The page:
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Earth Garden Winter 2018

EARTH GARDEN is Australia’s original journal of sustainable living for householders seeking a more eco-conscious lifestyle. For more than 40 years the supportive network of Earth Gardeners has been guiding and reflecting the movement away from high- consumption lifestyles.

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4 Issues

in this issue

2 min.

Dear readers, Welcome to the winter issue of Earth Garden. Many readers had such a warm Autumn that Winter is probably a relief. A chance to slip into something more comfortable: some gumboots (but make sure you read what Jackie has to say on page 36). And maybe light the fire for the first time since last Spring. I think the award for grooviest footwear might go to Rachel Altenbacher this issue though — check out her Ugg boots on page 12. At our place, our clobber doesn’t vary much from season to season. But as I write this we’re at one of the year’s most exciting seasonal phases: we have a shade house full of early vegie seedlings ready to be planted out. It’s peak Dry Season vegie time for us right now…

4 min.
earth mail

FROM THE EARTH GARDENERS’ FACEBOOK GROUP . . . UPCYCLE IT We rescued a large rusty water tank from a neighbour in town and turned it into our outdoor barbecue gazebo. Still working on it with a few more things to add, but we love it. The red gum benches were cut on the property by my husband’s dad 30 years ago, so my husband planed them and added legs. JoAnne Bouzianis-Sellick. CAMELS IN THE OUTBACK Greetings, My name is Barry Watts I work as a remote area nurse near Alice Springs, in the Northern Territory. I have been dreaming of a wonderful adventure for most of my life. Many years ago whilst travelling to work I passed a lonesome camel at the Wilton Parachute Centre and was intrigued by the majesty of the animal.…

10 min.
on the vine

LANEWAY FOOD IS FREE Lou Ridsdale has turned her hobby of gardening and self-sufficiency into a not-for-profit: Food Is Free. This new aspect of her life began in 2014, when Ridsdale began putting the surplus vegetables she’d grown on display in the laneway adjoining her rental property, so passersby could take what they needed. Very soon, her modest Ballarat initiative gained traction, thanks in part to her publicity nous and enthusiastic signage, but also through word of mouth. Other people dropped off their produce and the volunteers started trickling in. The initiative is part of a global movement. The US version of Food is Free started in Austin,Texas, in 2012, through community gardens in public spaces. Within two years, the idea had spread to 200 cities around the world, over 26 countries. “Nine…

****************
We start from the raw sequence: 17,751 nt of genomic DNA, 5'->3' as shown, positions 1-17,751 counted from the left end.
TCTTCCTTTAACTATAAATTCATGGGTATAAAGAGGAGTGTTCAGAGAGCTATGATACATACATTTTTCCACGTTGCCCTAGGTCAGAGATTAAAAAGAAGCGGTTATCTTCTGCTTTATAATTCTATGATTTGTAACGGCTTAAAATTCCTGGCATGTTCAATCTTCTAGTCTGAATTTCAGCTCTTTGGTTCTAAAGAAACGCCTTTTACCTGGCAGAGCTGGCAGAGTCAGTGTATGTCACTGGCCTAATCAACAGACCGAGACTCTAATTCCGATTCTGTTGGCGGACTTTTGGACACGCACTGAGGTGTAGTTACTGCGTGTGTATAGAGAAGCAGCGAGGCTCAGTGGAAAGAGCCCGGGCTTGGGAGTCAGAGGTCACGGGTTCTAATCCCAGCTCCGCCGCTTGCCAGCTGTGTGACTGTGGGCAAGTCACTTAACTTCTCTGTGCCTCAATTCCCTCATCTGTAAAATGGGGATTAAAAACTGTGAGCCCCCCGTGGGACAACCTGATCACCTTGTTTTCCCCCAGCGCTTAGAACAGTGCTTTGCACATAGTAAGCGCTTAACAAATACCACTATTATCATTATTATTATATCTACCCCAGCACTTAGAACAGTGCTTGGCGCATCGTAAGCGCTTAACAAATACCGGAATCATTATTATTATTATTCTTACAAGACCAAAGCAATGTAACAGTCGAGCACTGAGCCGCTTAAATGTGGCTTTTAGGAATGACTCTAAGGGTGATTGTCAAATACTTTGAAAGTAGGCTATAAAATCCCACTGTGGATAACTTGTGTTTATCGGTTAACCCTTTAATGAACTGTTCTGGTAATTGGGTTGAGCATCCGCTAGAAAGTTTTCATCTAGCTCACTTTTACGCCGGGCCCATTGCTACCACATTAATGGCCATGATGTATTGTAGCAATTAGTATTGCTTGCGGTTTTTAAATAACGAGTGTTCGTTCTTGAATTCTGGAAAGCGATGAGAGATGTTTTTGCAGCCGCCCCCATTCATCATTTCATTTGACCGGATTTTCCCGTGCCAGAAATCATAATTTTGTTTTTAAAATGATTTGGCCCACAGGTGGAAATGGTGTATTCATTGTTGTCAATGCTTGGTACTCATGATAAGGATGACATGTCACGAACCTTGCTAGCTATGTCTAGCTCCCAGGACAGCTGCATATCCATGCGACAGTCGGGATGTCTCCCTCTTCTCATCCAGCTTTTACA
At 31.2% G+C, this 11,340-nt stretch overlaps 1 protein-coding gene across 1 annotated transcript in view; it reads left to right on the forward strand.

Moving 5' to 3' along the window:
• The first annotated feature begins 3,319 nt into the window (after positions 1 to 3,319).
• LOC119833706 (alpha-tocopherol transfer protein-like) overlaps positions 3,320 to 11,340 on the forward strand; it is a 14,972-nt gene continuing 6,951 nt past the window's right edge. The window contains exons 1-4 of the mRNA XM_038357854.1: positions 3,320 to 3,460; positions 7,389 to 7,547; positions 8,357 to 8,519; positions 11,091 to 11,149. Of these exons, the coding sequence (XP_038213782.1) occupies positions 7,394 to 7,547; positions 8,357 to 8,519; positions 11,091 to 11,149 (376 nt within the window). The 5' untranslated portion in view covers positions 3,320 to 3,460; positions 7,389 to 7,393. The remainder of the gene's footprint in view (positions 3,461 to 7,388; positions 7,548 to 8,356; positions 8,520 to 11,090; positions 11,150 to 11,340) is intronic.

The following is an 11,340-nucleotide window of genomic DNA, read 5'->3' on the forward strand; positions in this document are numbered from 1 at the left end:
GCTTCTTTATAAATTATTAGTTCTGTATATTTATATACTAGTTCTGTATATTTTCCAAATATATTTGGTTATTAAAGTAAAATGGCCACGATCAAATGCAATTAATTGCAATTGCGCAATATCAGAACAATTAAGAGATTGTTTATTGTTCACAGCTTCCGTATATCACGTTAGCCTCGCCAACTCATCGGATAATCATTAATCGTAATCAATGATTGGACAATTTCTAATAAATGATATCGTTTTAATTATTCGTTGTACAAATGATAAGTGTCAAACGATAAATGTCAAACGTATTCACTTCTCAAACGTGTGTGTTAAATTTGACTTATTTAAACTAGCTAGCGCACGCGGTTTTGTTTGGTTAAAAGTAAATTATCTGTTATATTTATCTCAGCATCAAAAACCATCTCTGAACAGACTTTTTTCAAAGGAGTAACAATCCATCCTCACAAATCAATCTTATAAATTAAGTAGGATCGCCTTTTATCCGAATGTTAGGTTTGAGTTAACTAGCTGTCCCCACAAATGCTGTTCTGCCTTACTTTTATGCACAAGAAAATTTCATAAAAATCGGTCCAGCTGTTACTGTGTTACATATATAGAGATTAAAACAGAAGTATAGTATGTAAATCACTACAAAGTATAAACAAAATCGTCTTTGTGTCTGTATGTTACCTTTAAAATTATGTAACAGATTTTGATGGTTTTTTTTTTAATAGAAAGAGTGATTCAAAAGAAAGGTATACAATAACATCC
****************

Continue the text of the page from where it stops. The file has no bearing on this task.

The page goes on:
5 min.
the garden of plenty provides

WHEN it’s cold outside on this little hobby farm I like to fill my mudbrick homestead with aromas and warmth by baking pastries and simmering stews. The newly-constructed rabbit- and bird-proof garden was growing an amazing amount of food so I challenged myself to live out of a compact 7.5m x 2.5m vegie patch for a month . . . with only a handful of store-bought products, fruit and nuts from my orchard, a stockpile of preserves and swapped items. Here’s how it went . . . One of my colleagues heard about the trial and gifted me Ukrainian cucumber seeds and recipes his family brought over when they migrated to Australia decades ago. I was intrigued by how he had kept the tradition of growing and pickling these cucumbers going all…

4 min.
putting down new roots

IT’S NEVER easy to think wintery thoughts in early March, which is when I am usually writing my winter EG article. The summer vegies are thriving at this point, unaware that a cool change awaits them that they probably won’t like. This year, my vegie patch is only just getting started though. We’ve relocated a long way from far north Queensland, all the way to northern New South Wales. Travelling so far to a place you’ve never been, having never set foot outside of Queensland, has been an interesting experience. It’s been fun, one of discovery and endless new things. And it’s been overwhelming, as you realise how many little, everyday things you don’t know when you move to an area you’ve never been to before. You don’t know if this kind…

5 min.
co-housing on the edge of town

OUR family of four – two big and two small – has long been drawn to life on the South Coast of WA, arguably one of the most beautiful spots on the planet. After many camping holidays along this spectacular coastline, and in the towering forests, we asked ourselves – could we actually do this? Could we pull off the big shift? But the thought of exchanging our suburban Perth block for a rural property was daunting – grappling with endless maintenance, potential isolation, and dependent on cars to get anywhere. And then we heard about DecoHousing . . . Intrigued by an incidental Facebook post, we made contact with founding members Pam Rumble and Paul Llewellyn, who had germinated the seed for an affordable, ecologically sustainable co-housing project in the…